Dan Finkel, 38, recently began his tenure as head of Gesher Jewish Day School in Fairfax following a long search for a replacement after the school’s former head, Zvi Schoenberg, departed July of 2014. He takes the reigns at a time of tremendous growth in enrollment; Gesher will start the 2015-2016 school year this September with nearly 20 percent more students than last year.
Two of the new students will be Finkel’s son Oren, 8, entering third grade, and daughter Yaara, 5, beginning kindergarten.
Finkel was born in Riverdale, N.Y. and grew up in Atlanta. His background in Jewish education includes stints at Camp Ramah Dora in Clayton, Ga.; The Weber School, a pluralistic Jewish high school in Atlanta; and most recently Judaic studies principal at Ronald C. Wornick Jewish Day School in Foster City, Calif.
Currently a Ph.D. candidate in anthropology at the University of Connecticut, Finkel holds a BA in biological basis of behavior from the University of Pennsylvania and an MA in Judaic studies and Jewish education from the Laura and Alvin Siegal College of Judaic Studies in Cleveland, now known as the Laura and Alvin Siegal Lifelong Learning Program at Case Western Reserve University following a partnership formed in early 2012.
Finkel recently talked with us about his new gig, background in Jewish education and moonlighting as a bass player.
Where do you envision taking Gesher?
I have a specific vision in terms of what Jewish education means, but as I’m landing on the ground right now I think the specific direction that’s right for this school and this community isn’t something that I could really know yet. I’m really hitting the ground both running and learning and trying to understand the particular niche that Gesher occupies in the community and what the opportunities are for growth specifically. Gesher already has done a really beautiful job of holding onto the really important traditional aspect of Jewish education while at the same time tapping into the cutting edge and innovative pieces that educators are talking about when they say things like 21st century education.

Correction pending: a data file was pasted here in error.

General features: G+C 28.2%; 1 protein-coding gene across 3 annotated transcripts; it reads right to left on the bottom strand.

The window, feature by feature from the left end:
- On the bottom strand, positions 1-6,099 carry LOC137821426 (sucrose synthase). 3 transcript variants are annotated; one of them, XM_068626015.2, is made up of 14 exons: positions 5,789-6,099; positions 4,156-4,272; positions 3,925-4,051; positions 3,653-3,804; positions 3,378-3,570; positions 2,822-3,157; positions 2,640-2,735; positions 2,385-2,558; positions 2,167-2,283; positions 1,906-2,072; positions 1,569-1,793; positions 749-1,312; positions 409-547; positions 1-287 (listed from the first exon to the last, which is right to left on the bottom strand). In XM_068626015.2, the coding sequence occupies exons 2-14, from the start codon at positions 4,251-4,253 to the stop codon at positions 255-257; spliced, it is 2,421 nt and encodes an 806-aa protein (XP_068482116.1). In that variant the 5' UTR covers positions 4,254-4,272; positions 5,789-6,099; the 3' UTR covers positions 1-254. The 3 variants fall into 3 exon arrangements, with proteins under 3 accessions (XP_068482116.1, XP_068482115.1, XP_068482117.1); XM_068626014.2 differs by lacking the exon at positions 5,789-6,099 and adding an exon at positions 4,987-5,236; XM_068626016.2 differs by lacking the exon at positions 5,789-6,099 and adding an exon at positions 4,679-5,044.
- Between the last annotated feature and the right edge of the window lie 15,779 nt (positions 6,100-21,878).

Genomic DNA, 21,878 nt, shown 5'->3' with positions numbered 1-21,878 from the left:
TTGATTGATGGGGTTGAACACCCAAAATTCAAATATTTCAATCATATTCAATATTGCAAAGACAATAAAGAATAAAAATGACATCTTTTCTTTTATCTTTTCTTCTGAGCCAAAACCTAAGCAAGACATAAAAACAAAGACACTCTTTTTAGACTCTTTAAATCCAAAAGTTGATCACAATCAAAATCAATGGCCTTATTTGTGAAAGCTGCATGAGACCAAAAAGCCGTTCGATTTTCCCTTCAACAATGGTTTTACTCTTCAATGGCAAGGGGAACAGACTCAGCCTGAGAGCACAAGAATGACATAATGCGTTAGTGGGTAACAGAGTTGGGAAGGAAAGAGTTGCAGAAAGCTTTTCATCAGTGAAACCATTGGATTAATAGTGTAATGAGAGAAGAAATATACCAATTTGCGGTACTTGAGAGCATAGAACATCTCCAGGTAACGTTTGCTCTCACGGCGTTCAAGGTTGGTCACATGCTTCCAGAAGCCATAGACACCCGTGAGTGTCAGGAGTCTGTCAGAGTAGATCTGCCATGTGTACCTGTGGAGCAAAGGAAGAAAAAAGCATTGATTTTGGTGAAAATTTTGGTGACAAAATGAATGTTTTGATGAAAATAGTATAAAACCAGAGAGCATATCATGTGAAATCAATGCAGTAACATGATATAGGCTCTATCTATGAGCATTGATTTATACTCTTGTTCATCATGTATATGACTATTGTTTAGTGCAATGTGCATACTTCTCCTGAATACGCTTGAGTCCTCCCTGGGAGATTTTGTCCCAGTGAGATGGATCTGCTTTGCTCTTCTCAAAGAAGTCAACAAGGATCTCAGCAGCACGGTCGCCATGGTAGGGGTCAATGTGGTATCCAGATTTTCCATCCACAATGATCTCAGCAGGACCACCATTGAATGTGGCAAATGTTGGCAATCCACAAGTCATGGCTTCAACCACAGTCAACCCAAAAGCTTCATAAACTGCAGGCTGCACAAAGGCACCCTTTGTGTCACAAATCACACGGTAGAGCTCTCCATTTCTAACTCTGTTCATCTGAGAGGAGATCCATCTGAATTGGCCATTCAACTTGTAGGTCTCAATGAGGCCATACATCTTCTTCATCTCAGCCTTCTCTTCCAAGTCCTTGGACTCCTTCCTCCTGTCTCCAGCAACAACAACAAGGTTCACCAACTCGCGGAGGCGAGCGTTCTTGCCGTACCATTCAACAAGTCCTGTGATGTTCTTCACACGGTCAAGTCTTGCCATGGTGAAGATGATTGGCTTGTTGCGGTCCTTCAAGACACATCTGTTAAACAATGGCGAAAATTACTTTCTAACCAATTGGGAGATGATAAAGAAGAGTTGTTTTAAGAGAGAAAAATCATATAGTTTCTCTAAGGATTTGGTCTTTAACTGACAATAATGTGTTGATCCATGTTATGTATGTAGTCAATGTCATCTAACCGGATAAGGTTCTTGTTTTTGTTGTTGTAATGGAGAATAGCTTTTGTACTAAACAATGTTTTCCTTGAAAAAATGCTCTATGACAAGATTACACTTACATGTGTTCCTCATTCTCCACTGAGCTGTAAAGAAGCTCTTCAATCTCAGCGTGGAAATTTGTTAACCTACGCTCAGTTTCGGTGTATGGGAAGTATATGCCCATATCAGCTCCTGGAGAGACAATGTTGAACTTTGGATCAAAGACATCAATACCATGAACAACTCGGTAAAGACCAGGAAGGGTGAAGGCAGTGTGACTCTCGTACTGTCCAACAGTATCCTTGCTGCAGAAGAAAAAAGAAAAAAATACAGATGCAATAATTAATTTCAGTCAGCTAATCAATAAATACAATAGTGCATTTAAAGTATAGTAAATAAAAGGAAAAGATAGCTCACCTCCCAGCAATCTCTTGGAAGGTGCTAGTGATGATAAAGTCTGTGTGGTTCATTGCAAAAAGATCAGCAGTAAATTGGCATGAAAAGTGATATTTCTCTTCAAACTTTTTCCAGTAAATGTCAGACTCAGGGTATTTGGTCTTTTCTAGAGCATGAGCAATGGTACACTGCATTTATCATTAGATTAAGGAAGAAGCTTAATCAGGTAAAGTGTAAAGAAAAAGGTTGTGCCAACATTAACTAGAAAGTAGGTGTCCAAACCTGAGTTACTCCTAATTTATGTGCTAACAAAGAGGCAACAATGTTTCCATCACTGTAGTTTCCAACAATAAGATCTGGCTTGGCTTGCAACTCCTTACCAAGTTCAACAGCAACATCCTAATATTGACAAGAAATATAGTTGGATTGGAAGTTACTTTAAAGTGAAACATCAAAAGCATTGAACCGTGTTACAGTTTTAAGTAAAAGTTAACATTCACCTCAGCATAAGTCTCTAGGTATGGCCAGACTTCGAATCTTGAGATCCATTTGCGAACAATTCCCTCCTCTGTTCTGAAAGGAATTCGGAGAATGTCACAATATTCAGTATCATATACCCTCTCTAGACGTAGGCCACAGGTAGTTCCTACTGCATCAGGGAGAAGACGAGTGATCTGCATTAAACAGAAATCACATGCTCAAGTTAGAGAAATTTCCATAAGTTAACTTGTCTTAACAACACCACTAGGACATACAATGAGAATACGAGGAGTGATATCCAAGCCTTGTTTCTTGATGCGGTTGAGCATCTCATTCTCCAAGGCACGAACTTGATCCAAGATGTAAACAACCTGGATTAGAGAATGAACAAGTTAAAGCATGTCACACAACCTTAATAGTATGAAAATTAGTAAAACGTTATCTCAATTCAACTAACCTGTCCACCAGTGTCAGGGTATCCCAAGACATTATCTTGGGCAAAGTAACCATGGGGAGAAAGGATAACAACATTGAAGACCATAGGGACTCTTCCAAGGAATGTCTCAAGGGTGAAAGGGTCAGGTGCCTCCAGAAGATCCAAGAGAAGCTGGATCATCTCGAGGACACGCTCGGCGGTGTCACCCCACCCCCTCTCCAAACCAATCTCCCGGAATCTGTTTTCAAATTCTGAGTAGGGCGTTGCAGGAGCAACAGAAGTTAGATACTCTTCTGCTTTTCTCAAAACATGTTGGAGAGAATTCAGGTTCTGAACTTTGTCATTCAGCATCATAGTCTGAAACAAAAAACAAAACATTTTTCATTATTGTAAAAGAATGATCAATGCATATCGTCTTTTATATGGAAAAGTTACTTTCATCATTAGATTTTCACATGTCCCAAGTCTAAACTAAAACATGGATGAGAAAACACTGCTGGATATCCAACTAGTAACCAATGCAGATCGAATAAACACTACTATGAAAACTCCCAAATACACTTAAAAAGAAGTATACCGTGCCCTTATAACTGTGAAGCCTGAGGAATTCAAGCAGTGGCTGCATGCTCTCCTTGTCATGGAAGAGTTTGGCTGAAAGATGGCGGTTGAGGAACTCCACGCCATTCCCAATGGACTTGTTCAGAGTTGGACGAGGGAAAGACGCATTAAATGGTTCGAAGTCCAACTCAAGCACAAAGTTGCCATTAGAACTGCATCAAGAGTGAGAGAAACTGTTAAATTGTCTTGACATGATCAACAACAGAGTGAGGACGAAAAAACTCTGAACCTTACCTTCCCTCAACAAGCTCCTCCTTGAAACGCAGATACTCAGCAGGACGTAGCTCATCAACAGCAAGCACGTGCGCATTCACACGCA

What are some of the biggest challenges in growing Gesher?
I guess like any independent school there’s the price tag. So we certainly deal with that. It costs money to go here and the public schools are great so I think what we have to do is communicate the added value that you get when you go to a Jewish school. In some ways we’re doing that well and other ways we can probably do that even better.
Tell us about your background in Jewish education and how you plan to bring that experience to your new role?
I’m wrapping up a Ph.D. program in anthropology at the University of Connecticut, studying religion and ritual from the human evolution perspective. I bring a perspective on the role of religion for humans broadly that maybe many Jewish educators, if you’ve gone through the traditional path, wouldn’t bring. The specific topic that I studied as part of that degree was the impact of ritual, especially musical rituals, on trust and cooperation. So as I come into the school one of the things that I’m thinking about very carefully is what the culture is here. What are the norms? What are the values? What are the traditions? What are the rituals that already exist and what potential is there for creating new norms, values, traditions and rituals that will really increase the commitment of the numbers to the culture.
What is your favorite pastime?
I play the bass. I’ve been in bands my whole life. And I like camping and backpacking.